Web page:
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Thread: Coal Seam Fires

  1. #1
    Sr. Information Officer NJFFSA16's Avatar
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    Question Coal Seam Fires

    Anyone ever deal with this type of fire?

    SHERIDAN, Wyo. (AP) - Firefighters are attempting to control an
    underground coal seam fire that federal mining officials have
    determined is an immediate threat to human health and safety.
    The fire might jeopardize a proposed public-private land swap.
    Crews are working to force sand into cracks above the Welch
    Ranch fire, which has been burning since at least 1999, when
    Pittsburg and Midway Coal Mining Co. bought the property from the
    Drummond Co.
    "We are currently hauling in sand and water," said Evan Green,
    administrator for the state Abandoned Mine Lands Division office in
    Cheyenne. "The water will be used under pressure to slurry the
    sand into the surface cracks and fissures above the fire."
    "If we're really lucky, it might smother the fire," he said.
    "More likely is that it will merely temporarily retard the fire
    and limit the surface manifestations."
    A 1980 U.S. Geological Survey report stated that early
    underground mining caused several coal seam fires in the area of
    the Welch Ranch fire, but a contract engineering firm for the
    Abandoned Mine Lands, or AML, office has determined that the fire
    cannot be pinned on mining activities, Green said.
    "That means that AML can spend money only to mitigate the
    immediate emergency, which is what we are doing," he said.
    The BLM is examining public comments on a draft environmental
    impact statement prepared for the proposed land exchange, which
    would involve swapping federal coal reserves in northern Sheridan
    County to Pittsburg & Midway.
    The deal would net the company about 107 million tons of coal on
    2,045 acres.
    Pittsburg & Midway would give up the Welch Ranch, which is a
    piece of wildlife-rich land along the Tongue River, along with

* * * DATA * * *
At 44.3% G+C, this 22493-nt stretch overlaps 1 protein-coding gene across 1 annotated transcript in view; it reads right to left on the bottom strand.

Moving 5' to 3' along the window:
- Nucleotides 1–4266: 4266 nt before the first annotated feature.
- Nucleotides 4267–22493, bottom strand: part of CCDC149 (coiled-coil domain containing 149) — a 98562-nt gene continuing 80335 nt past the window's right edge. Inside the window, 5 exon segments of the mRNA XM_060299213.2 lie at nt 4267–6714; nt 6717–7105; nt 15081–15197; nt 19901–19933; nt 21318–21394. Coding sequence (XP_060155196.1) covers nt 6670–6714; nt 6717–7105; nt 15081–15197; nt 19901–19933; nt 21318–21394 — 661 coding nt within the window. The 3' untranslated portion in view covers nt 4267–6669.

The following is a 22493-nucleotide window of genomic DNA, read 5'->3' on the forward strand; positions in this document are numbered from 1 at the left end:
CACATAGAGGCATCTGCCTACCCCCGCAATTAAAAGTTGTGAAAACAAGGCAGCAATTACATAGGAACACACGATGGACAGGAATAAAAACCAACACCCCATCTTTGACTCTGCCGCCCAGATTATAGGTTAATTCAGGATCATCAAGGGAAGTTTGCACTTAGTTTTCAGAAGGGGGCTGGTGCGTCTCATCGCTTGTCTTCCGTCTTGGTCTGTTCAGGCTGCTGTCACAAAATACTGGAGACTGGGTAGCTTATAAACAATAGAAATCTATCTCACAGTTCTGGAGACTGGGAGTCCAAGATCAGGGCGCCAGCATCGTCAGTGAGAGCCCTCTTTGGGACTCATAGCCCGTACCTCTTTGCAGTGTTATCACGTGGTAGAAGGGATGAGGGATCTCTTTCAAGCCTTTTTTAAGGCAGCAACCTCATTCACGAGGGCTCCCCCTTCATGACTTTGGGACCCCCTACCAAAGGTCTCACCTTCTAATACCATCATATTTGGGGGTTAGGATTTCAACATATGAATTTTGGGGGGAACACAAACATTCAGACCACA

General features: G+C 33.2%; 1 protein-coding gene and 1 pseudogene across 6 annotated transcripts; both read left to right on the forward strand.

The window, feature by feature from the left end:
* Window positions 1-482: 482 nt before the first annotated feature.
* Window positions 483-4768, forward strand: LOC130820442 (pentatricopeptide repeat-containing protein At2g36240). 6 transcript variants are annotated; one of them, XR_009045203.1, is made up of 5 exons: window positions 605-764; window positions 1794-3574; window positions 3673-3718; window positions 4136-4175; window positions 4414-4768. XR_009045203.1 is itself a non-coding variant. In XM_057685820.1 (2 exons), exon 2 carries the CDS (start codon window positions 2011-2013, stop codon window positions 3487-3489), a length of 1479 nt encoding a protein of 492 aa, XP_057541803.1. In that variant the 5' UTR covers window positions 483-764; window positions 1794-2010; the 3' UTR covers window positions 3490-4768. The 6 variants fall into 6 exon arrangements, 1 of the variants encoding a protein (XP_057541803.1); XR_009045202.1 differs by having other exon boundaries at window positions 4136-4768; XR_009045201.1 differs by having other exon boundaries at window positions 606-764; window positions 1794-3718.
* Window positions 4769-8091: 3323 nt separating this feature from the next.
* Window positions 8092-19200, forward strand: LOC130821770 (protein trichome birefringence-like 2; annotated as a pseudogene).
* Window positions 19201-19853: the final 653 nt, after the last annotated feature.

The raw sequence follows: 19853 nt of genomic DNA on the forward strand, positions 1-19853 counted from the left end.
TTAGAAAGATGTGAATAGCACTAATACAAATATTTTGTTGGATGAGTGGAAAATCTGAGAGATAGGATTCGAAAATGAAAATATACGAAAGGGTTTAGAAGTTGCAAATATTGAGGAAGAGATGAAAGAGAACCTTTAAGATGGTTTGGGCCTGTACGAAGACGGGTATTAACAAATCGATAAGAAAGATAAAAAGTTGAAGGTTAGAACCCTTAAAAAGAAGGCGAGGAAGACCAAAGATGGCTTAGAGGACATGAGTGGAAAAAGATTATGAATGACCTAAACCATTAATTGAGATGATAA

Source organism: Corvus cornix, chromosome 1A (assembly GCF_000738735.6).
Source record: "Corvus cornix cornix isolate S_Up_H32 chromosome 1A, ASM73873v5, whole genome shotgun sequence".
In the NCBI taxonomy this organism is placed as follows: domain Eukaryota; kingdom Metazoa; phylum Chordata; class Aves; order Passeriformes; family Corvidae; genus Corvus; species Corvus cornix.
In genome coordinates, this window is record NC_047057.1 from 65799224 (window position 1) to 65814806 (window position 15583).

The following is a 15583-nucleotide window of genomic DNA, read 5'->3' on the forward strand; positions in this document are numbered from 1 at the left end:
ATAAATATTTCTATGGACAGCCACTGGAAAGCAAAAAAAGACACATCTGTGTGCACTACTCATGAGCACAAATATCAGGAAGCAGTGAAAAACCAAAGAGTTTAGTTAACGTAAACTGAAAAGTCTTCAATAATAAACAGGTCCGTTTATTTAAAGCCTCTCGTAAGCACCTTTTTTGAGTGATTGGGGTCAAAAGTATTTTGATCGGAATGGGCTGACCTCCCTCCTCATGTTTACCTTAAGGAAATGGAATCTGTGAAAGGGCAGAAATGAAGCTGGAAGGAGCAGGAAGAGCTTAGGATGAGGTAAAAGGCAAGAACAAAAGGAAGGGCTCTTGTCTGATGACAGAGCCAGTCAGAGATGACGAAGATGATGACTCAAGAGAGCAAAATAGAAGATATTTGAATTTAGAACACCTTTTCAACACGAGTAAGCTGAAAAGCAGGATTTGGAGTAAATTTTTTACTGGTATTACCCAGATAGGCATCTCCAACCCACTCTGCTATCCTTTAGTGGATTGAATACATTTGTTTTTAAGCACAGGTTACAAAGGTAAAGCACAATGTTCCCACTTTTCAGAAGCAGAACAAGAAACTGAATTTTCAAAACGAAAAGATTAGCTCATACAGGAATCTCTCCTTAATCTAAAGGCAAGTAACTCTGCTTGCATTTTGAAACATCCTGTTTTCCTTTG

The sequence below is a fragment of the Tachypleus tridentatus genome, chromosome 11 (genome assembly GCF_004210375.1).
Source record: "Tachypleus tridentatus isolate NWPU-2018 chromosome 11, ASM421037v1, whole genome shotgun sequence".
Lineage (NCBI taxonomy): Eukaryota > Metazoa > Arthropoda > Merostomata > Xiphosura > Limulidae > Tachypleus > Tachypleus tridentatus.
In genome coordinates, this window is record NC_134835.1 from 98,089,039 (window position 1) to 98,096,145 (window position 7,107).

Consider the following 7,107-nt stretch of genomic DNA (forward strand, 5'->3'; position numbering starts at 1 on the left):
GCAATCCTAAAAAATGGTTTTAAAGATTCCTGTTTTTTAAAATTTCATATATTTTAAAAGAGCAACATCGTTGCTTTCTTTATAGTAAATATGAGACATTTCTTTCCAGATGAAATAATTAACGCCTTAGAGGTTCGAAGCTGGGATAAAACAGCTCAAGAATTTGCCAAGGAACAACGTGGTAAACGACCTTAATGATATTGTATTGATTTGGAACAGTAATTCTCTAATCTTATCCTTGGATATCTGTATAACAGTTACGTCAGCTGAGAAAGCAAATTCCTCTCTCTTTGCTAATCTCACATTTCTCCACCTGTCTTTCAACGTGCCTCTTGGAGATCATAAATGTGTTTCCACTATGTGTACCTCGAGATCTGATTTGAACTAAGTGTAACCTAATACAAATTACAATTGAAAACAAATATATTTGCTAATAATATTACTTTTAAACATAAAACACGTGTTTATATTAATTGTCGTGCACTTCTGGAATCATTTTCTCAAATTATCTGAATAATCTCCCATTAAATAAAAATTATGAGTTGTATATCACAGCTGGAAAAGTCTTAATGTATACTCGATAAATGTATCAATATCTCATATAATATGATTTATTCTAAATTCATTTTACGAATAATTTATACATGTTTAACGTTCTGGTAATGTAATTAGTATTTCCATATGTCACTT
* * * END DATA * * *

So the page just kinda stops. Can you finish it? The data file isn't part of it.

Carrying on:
several inholdings in the Bridger-Teton National Forest in Lincoln
    County and a small ranch in Carbon County.
    In Sheridan County, the BLM would receive 1,600 acres of surface
    real estate and 800 underground coal acres, but the agency not yet
    determined if it will accept the smoldering piece of property or
    how it will manage it.
    In Lincoln County, the federal government would receive 3,086
    acres, including 2,453 for the U.S. Forest Service and 633 acres
    for the BLM.
    In Carbon County, the BLM would receive 1,236 acres known as the
    JO Ranch lands.
    Sheridan County resident Frank Mommsen has protested the
    exchange, saying the public would be saddled with responsibility
    for managing the Welch Ranch fire.
    Of the AML's current firefighting effort, he said, "The whole
    thing appears to be a Band-Aid for the coal and land exchange with
    the BLM."
    Mommsen and 60 other area residents have signed a petition
    expressing concern over poisonous gases, ground collapses and other
    safety issues related to the fire.
    Rodney Gaines, projects and environmental manager for Pittsburg
    & Midway, said he believes there is no danger.
    "What's out there is cracks in the surface, and that's not
    different than what's out there all across the West," he said last
    week from his Denver, Colo., office.

    ----
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  2. #2
    MembersZone Subscriber CJMinick390's Avatar
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    I grew up in western Maryland which was a very active mining area in the late 1800's to the 1940's or so when mines were dug into the slopes of the mountains. The coal seams weren't real deep so open pit or strip mining became more economical after the second world war. Anyway, one of the old underground mines caught fire and burned for around 50 years underground. What finally stopped the fire was the construction of I-68 when a roadway cut removed the burning coal seam. Even after this steam vented from the side of the highway cut for years. I don't recall that the fire created any particular environmental hazards. The acid mine drainage problem that occured with all these old mines was the environmental headache that had to be dealt with.

    I seriously doubt that the fire in the article will be extinguished by the proposed sand and water slurry method. From what I've been told by old time miners and people from the Maryland Bureau of Mines, once these fires get going in a coal seam, they generate enough heat to be self sustaining and the only way to stop them is to dig out the coal seam. I wish them luck.
    Last edited by CJMinick390; 09-16-2002 at 09:51 AM.
    Chris Minick, P.E., Firefighter II
    Structures Specialist, MD-TF 1

    These statements are mine and mine alone
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